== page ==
$GPGGA,205846.000,4139.5143,N,7352.4467,W,1,0,,,M,,M,,*53
$GPRMC,205846.000,A,4139.5143,N,7352.4467,W,6.61,,020914,,,A*5E
$GPGGA,205847.000,4139.5145,N,7352.4461,W,1,0,,,M,,M,,*52
$GPRMC,205847.000,A,4139.5145,N,7352.4461,W,5.17,,020914,,,A*5D
$GPGGA,205848.000,4139.5156,N,7352.4458,W,1,0,,,M,,M,,*55
$GPRMC,205848.000,A,4139.5156,N,7352.4458,W,3.31,,020914,,,A*58

The battery life is so terrible with the GPS on that I don’t plan to use it much at all, but at least now I know how to set the clock’s time…

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Sony HDR-AS30V vs. ExFAT vs. Ext2 Times: Total Bafflement

I’d like to overlay a timestamp on still images extracted from Sony HDR-AS30V camera videos, ideally including the frame number, to record exactly when the incident occurred. Movie players use relative time, with 00:00:00 at the beginning of the file, so we’ll need either the file timestamp or the timestamp recorded in the image’s Exif data, plus the frame number modulo 60 (or, shudder, 59.94 for NTSC).

The ExFAT format used on 64 GB MicroSD cards stores the file’s creation time, its modification time (writing data), and the most recent access time (reading data). That’s similar to the Linux ext2/3/4 filesystem time and unlike plain old FAT, which omits the access time.

The various FAT formats store local time, with no regard for time zones, Daylight Saving Time, or anything else. Linux stores times as UTC and converts to local time on the fly. This has catastrophic consequences for getting any of this right.

It helps to have alias ls='ls -h --color=auto --time-style=long-iso' in your .bashrc file.

The HDR-AS30V has a year-month-day calendar, a 24-hour clock, a Time Zone value, and a separate DST on/off setting.

Turning DST on adds 1 hr to the Time Zone value, turning it off subtracts 1 hr. That has the side effect of changing the clock time: not what I expected. You must, therefore, set the TZ first, then DST, then the clock, which does not follow the menu’s natural order of things.

The camera sets file timestamps as it creates the files, but Linux also meddles with the values while displaying them. Some doc suggests that Linux regards FAT file timestamps as UTC and applies DST correction, which seems to match what I see. There’s a mount option (-o tz=UTC) that seems to have no effect, as well as an undocumented time offset (-o time_offset=60) that also has no effect.

Setting the TZ to GMT+0 (Sony uses GMT, not UTC) for simplicity, setting the clock to the correct local time, and twiddling DST shows that:

  • Rebooting (remove /insert battery) doesn’t change anything
  • Metadata in file = clock setting – DST setting (-1 on, +0 off)
  • MP4 / THM file create / modify times = always clock +1 hour
  • MP4 / THM file access times = as create / modify until next Linux access

Under those conditions, with the clock set to (locally accurate) 1908, UTC+1, and DST off, then the Exif timestamp metadata for a movie created at that time look like this:

exiftool /mnt/part/MP_ROOT/100ANV01/MAH00036.MP4 | grep -i date
File Modification Date/Time     : 2014:09:01 20:08:09-04:00
File Access Date/Time           : 2014:09:01 19:10:14-04:00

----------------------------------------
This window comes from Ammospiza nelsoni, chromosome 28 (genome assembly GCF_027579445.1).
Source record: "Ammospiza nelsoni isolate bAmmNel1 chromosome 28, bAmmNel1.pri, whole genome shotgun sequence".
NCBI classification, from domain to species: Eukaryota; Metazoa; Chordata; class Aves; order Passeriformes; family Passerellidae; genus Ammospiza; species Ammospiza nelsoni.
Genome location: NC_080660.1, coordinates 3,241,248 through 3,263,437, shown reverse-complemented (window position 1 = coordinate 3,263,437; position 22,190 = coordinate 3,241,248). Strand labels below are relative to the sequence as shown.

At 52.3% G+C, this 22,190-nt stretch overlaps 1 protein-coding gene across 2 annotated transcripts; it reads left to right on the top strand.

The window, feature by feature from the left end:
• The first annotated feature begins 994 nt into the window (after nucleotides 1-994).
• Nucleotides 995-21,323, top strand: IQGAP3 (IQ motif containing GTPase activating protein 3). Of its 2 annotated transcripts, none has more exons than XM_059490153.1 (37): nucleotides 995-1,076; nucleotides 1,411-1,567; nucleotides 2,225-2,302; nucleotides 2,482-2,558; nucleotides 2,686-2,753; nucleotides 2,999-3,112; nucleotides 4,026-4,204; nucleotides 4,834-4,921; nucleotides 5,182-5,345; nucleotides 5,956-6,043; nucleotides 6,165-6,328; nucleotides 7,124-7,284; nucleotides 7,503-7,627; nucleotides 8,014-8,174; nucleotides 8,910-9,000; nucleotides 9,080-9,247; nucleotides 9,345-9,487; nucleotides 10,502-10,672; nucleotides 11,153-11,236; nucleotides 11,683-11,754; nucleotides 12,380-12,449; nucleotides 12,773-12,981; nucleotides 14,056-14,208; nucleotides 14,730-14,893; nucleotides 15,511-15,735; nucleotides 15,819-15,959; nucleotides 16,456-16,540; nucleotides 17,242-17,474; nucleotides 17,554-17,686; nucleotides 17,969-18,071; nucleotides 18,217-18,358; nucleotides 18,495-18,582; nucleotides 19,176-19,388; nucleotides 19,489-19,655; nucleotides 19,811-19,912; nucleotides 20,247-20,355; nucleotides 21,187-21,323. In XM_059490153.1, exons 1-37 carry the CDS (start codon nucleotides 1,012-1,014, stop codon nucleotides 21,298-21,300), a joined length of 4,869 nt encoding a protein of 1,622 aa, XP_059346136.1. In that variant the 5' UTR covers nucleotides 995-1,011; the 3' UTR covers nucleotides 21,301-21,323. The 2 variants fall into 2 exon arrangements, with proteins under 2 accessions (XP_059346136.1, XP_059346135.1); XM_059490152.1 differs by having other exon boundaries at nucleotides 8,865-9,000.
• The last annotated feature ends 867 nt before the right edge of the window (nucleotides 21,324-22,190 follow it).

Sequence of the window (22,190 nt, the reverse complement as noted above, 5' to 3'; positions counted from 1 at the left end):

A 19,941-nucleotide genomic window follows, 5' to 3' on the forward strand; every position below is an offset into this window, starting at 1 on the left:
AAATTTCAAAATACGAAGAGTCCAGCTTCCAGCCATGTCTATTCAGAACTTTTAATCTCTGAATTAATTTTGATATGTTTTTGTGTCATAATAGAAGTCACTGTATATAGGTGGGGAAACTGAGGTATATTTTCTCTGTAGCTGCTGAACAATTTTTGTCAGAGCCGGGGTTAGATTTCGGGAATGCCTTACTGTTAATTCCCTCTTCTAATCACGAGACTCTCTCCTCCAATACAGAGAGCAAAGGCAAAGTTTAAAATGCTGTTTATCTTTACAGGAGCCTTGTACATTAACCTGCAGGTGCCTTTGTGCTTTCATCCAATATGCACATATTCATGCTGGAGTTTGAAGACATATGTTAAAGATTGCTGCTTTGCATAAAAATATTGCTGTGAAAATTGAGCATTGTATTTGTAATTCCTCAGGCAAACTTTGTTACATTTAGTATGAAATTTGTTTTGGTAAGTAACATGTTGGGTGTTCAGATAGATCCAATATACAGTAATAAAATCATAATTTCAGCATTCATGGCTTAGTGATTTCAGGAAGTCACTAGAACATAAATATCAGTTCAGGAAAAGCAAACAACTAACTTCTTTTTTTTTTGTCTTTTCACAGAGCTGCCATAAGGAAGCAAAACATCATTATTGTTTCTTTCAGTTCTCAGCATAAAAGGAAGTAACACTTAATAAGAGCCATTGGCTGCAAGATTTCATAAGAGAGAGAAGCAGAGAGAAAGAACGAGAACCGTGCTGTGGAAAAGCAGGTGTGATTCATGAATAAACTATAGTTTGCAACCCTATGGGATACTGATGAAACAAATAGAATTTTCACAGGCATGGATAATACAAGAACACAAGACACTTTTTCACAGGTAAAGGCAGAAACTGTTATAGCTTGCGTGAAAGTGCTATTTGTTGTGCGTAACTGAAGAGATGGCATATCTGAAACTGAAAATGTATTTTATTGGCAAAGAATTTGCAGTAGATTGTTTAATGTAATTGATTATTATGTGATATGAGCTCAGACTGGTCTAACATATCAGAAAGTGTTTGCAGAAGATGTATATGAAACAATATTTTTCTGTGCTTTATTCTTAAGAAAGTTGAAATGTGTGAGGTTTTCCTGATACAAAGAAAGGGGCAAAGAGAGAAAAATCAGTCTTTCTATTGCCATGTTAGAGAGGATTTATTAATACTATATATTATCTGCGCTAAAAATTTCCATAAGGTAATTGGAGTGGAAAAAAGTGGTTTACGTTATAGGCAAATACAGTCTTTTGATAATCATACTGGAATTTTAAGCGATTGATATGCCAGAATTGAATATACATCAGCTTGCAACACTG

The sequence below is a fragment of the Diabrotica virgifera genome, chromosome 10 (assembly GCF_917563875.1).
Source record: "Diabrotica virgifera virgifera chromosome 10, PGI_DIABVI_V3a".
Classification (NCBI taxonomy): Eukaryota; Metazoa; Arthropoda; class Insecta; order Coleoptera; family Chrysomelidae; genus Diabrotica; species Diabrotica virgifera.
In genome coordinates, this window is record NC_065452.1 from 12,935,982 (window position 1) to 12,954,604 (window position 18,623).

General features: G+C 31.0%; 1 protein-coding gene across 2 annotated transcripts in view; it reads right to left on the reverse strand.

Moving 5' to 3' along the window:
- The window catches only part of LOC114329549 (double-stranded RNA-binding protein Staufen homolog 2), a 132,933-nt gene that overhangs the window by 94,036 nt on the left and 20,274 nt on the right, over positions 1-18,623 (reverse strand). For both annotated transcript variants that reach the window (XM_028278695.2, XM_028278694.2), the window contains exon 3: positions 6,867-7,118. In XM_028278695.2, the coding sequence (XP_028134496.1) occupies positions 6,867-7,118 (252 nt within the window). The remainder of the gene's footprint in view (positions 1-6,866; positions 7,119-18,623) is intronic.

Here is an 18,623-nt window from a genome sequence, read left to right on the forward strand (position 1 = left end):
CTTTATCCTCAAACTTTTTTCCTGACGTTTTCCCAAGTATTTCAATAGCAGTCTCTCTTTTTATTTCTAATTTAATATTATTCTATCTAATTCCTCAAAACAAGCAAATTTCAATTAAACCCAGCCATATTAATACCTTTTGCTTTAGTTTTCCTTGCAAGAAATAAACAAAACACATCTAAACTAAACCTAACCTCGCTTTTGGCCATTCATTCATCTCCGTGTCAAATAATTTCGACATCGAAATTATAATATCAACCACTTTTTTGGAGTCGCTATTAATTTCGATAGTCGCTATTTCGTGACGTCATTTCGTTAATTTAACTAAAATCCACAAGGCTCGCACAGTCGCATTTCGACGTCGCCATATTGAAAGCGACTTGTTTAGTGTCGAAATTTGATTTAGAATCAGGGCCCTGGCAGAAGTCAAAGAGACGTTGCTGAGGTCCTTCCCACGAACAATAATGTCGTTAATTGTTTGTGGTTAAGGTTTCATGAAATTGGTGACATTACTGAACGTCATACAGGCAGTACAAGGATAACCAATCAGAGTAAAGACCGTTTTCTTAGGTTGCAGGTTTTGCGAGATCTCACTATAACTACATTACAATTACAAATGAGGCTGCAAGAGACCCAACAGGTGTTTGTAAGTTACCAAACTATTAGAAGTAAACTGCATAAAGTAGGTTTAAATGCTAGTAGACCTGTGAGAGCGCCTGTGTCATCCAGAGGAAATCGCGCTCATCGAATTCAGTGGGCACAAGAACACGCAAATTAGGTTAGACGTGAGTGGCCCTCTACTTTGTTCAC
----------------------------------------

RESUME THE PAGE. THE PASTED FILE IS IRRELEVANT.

File Inode Change Date/Time     : 2014:09:01 20:08:09-04:00
Create Date                     : 2014:09:01 19:08:03
Modify Date                     : 2014:09:01 19:08:08
Track Create Date               : 2014:09:01 19:08:03
Track Modify Date               : 2014:09:01 19:08:08
Media Create Date               : 2014:09:01 19:08:03
Media Modify Date               : 2014:09:01 19:08:08

The corresponding filesystem values:

ll /mnt/part/MP_ROOT/100ANV01/
total 146M
... snippage ...
-rwxr-xr-x 1 ed root  14M 2014-09-01 20:08 MAH00036.MP4
-rwxr-xr-x 1 ed root 8.5K 2014-09-01 20:08 MAH00036.THM

ll -c /mnt/part/MP_ROOT/100ANV01/
total 146M
... snippage ...
-rwxr-xr-x 1 ed root  14M 2014-09-01 20:08 MAH00036.MP4
-rwxr-xr-x 1 ed root 8.5K 2014-09-01 20:08 MAH00036.THM

ll -u /mnt/part/MP_ROOT/100ANV01/
total 146M
... snippage ...
-rwxr-xr-x 1 ed root  14M 2014-09-01 19:10 MAH00036.MP4
-rwxr-xr-x 1 ed root 8.5K 2014-09-01 20:08 MAH00036.THM

The THM file contains a 160×120 pixel JPG thumbnail image taken from the first frame of the corresponding MP4 file. For longer movies, it’s more obvious that the MP4 file creation date is the start of the movie and its modification date is the end. The maximum 4 GB file size of corresponds to exactly 22:43 of 1920×1080 movie @ 60 frame/sec (the metadata says 59.94).

The +1 hour offset in the file create / modify times comes from the FAT timestamp being (incorrectly) adjusted by the Linux DST setting. When exiftool reads the MP4 file, that resets its access time to the actual time as seen by Linux, thereby crushing the bogus FAT time.

Doing the seemingly sensible thing of setting the camera to have the correct local time (roughly 1930), the correct time zone, and the correct DST setting produces this jumble:

exiftool /mnt/part/MP_ROOT/100ANV01/MAH00037.MP4 | grep -i date
File Modification Date/Time     : 2014:09:01 20:33:15-04:00
File Access Date/Time           : 2014:09:01 20:33:14-04:00
File Inode Change Date/Time     : 2014:09:01 20:33:15-04:00
Create Date                     : 2014:09:01 23:33:11
Modify Date                     : 2014:09:01 23:33:14
Track Create Date               : 2014:09:01 23:33:11
Track Modify Date               : 2014:09:01 23:33:14
Media Create Date               : 2014:09:01 23:33:11
Media Modify Date               : 2014:09:01 23:33:14

ll /mnt/part/MP_ROOT/100ANV01/MAH00037*